‘’It was an emotional game – I believe, very entertaining,” admitted a stoic Jose Mourinho at the post-match press conference, as the curtain was drawn on yet another classic derby at Old Trafford.
“I believe, our players and Liverpool players are very tired because they gave everything they could give until the limits. In terms of quality, it was below the quality of both teams, but in terms of a proper Derby match, it had a lot, lot for the people to enjoy,” Mourinho added.
It’s not often that you’d find yourself in agreement with Manchester United’s head rabble-rouser, but it was an accurate summary of the match that was played out. This was as good as a 1-1 draw as it possibly could be. In fact, if there was a winner either way, one team would be left fuming and be boarding the bus feeling hard done by.
Firstpost looks at three key takeaways from what was built up as a season-defining derby, a battle of footballing philosophies between Jose and Jurgen Klopp, that ended up being less of a chess-match but more like a game of foosball.
Mignolet’s Masters degree
The mess hall of Katholieke Universiteit Leuven, Flanders, Belgium would have duly propped up their seats as one of their alumnus, Simon Mignolet, masters of political sciences, did his best to diplomatically deflect all the questions that were aimed at him from the inquisitive Manchester United’s frontmen.
The 28-year-old who found himself in the fringes of Klopp’s plan with the arrival of sprightly, Loris Karius, has been showing dignified determination to claim his place on the podium and the high balls which previously undid his best of intentions.
The Belgian’s job was not made easy by the fact that his incorruptible right-hand marathon man in the 2016-2017 campaign, Nathaniel Clyne, had to sit this one out.
What ensued was Manchester United’s forays being funnelled through the right side of his defence, with Anthony Martial, Henrikh Mkhitaryan, Zlatan Ibrahimovic, and even to an extent, Paul Pobga, raising enough red flags for a Communist march in the Tiananmen square commemorating Chairman Mao’s birthday.
Jurgen Klopp, with his options limited, threw young right-back Trent Alexander-Arnold like a last roll of the dice, and it took all his spirit and talent to somehow come out it relatively untrampled.
Mignolet’s clenched-jawed reflexes saved Liverpool from a succession of shots, starting with a 20-yard free-kick from Zlatan Ibrahimovic, which had the precision and the punch of an armour-piercing bullet; and then a one-handed salute to meet Mkhitaryan.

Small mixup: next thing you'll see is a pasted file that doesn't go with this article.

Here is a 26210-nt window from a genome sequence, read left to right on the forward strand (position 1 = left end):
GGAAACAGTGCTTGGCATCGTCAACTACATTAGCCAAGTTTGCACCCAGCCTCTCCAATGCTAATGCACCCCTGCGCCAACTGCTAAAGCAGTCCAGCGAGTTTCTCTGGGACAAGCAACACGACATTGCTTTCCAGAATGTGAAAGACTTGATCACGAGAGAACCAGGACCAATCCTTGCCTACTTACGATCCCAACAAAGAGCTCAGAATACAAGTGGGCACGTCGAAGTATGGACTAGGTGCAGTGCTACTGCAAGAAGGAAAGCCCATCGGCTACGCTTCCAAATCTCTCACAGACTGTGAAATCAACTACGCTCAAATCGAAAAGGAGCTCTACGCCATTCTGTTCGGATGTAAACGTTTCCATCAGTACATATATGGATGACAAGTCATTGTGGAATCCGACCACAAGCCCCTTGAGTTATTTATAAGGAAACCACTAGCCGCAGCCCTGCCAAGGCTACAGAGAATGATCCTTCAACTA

There were more heroics to follow from the reinstated Liverpool number one, but despite all his best efforts, a late aerial combination near the goal-mouth between the subbed-on Marouane Fellaini and Zlatan was enough for the Swedish marksman to nod on a deserved equaliser in Fergie-time.
While his credentials as a master shot-stopper were never in question, there has been much ado made of Mignolet’s decision-making this season and in the past, but if he keeps doing what he does best, it’ll have to be Karius who’d be taking notes from the sidelines for a while longer.
Sad emojis for Paul Pogba
Paul Pogba, politely put, was ponderous. And, no, not in the Descartes Dualism sort of way. More like, dizzy after the tizzy of a Saturday night party, unable to locate where his Uber is.
Now, imagine if the Uber cab was the ball. Sluggish and without his bearings, the ball just kept speeding past away from him in the adjacent avenue, and all he could do was to raise his hand in frustration calling for it.
It was his mid-flight dab during a routine Liverpool corner that resulted with United conceding a penalty completely against the run of play, and James Milner, Liverpool’s Clark Kent, duly converting his tenth consecutive spot kick.
Pobga could do well and take boring James Milner’s lead and try and focus on getting the simple things right first – notably, keeping possession of the ball.
Prior to the match, Pogba announced (yet another) collaboration, this time with Twitter, #Pogba made him the first Premier League player to have his own emoji. But with the masterful stroke by Klopp to instruct Lallana to keep busy playmaker Michael Carrick, the supply line for the most expensive player in the world was all but cut off.
Pogba took a leaf out of the book of Juan Sebastian Veron as there was a palpable feeling of déjà vu for the Old Trafford faithful, seeing another big money transfer struggle in the hellhound pressing style that Liverpool bring to the derby.
But to be fair to Veron, the muddle of arms and legs in jersey number six looked more like he was channelling the spirit of Eric Demba-Demba instead, as he played perhaps his worst match in a Manchester United shirt. Sad-react emojis only for him.
Zlatan in esteemed company
Not that the superego of Zlatan Ibrahimovic needs any more stroking, but having scored his 14th goal, the all-important equaliser against Liverpool, he finds himself brushing shoulders with legends Dwight Yorke and Ruud van Nistelrooy – the two being the only United players to have scored more goals (15) in their first 20 Premier League games.
Zlatan’s critics will find the stories of his demise, after a leggy start, were greatly exaggerated, as he bobbed home with an instinctive poacher’s finish into the far-left corner, away from Mignolet’s reaching fingers to deservedly draw parity.
There were questions asked, initially as to what this belated move would elicit apart from shirt sales in the far-East, but if the indications are correct, we can assume United can benefit much from his single-minded will to win, much in the manner of his former compatriot and Old Trafford favourite, Henrik Larsson.
Updated Date: Jan 16, 2017 13:46 PM